With more than 40 joints in their wings, bats are nimble and agile fliers that can change the shape of their wings literally on the fly.

That kind of flexibility is the goal of many flying robots, and a team of scientists from Caltech and the University of Illinois at Urbana-Champaign have created a promising robot that can mimic some of a bat's flying behavior.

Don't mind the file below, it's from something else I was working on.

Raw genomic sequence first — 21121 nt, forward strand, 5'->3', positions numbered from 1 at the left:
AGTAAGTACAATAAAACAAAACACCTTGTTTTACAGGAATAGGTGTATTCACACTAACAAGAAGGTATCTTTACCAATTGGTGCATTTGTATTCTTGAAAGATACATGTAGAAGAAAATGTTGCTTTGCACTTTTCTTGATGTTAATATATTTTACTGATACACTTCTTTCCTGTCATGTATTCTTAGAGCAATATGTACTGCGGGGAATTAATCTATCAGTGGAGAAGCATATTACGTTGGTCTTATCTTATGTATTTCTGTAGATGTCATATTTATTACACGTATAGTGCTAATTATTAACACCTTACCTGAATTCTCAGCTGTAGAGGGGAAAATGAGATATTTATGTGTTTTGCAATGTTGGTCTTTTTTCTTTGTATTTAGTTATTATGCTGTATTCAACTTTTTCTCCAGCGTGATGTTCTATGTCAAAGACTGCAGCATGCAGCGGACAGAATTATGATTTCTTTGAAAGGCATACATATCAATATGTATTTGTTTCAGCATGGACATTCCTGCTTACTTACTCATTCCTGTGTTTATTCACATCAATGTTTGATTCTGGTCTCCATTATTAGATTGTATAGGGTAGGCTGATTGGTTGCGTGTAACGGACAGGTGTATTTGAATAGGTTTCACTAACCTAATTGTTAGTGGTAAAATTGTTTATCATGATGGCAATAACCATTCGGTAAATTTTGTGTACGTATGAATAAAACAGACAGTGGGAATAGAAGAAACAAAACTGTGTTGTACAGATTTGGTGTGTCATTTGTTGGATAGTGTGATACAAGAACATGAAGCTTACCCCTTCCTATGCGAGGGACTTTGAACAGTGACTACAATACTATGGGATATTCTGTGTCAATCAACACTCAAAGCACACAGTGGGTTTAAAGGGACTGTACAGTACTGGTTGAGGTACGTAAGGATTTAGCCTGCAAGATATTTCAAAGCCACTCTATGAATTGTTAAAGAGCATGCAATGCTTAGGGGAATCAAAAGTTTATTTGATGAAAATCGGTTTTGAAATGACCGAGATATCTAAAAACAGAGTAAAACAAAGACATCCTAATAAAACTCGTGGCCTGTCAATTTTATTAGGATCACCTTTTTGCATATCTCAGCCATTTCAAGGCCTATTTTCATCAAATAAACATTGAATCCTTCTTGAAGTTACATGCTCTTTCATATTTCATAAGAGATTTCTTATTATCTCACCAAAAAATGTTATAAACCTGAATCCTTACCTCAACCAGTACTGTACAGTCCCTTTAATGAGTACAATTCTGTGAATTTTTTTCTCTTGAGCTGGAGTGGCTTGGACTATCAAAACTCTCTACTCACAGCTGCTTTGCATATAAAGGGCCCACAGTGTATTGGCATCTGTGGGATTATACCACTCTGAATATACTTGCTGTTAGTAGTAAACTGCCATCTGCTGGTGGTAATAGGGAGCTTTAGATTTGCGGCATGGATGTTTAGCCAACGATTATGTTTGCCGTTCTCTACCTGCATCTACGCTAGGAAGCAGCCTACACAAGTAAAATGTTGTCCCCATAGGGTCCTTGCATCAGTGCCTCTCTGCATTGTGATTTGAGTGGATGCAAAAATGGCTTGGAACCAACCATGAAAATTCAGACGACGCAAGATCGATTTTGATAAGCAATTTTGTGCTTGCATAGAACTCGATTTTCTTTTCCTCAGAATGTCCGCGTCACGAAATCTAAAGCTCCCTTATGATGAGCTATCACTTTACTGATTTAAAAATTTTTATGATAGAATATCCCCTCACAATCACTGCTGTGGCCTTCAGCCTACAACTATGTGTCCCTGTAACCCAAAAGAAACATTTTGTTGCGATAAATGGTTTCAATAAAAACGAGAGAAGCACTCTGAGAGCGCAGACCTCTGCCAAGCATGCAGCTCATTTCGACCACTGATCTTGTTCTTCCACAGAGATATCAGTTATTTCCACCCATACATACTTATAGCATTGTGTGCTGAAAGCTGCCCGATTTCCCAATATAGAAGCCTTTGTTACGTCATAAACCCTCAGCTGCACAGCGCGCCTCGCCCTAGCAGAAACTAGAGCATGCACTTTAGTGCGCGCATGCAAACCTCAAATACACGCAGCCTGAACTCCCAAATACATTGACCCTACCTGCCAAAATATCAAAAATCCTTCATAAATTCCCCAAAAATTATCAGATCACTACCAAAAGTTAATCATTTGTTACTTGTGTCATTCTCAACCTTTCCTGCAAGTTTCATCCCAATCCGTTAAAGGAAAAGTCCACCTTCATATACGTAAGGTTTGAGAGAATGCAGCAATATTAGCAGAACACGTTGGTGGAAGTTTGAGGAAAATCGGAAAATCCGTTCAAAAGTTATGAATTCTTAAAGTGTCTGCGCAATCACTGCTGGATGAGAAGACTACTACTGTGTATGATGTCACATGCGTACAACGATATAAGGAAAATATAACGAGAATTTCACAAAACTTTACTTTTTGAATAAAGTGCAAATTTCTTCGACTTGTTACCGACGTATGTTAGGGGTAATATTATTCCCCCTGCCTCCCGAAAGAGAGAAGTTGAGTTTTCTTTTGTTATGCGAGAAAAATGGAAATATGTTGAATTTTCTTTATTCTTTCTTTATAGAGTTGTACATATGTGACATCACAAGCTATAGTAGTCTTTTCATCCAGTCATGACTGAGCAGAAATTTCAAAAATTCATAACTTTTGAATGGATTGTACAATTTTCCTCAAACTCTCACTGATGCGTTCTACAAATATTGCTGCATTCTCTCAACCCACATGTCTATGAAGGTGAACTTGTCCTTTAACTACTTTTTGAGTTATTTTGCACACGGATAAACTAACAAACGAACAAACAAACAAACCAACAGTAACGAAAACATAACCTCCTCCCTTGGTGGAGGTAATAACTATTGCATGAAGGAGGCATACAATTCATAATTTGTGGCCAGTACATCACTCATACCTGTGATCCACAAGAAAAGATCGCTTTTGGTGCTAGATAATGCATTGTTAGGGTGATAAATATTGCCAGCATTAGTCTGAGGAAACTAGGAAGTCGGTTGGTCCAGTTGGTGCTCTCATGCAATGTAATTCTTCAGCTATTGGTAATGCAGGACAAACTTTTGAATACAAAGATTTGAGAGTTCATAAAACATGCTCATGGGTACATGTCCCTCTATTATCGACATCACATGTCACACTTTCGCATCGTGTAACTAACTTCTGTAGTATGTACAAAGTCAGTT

Called Bat Bot, the small robot sports "highly stretchable silicone-based membrane wings" that are controlled using what are considered the nine most important joints in an actual bat. With a computer inside of it to steer, Bat Bot can fly, dive and make banking turns.

But this doesn't mean Bat Bot is ready to soar through the night sky, diving for bugs to munch on. It's currently too fragile for anything other than lab work, and Bat Bot has a relatively short battery life. Should Bat Bot receive more development, it could pave the way for surveying tasks done by clunkier, less smooth-flying drones.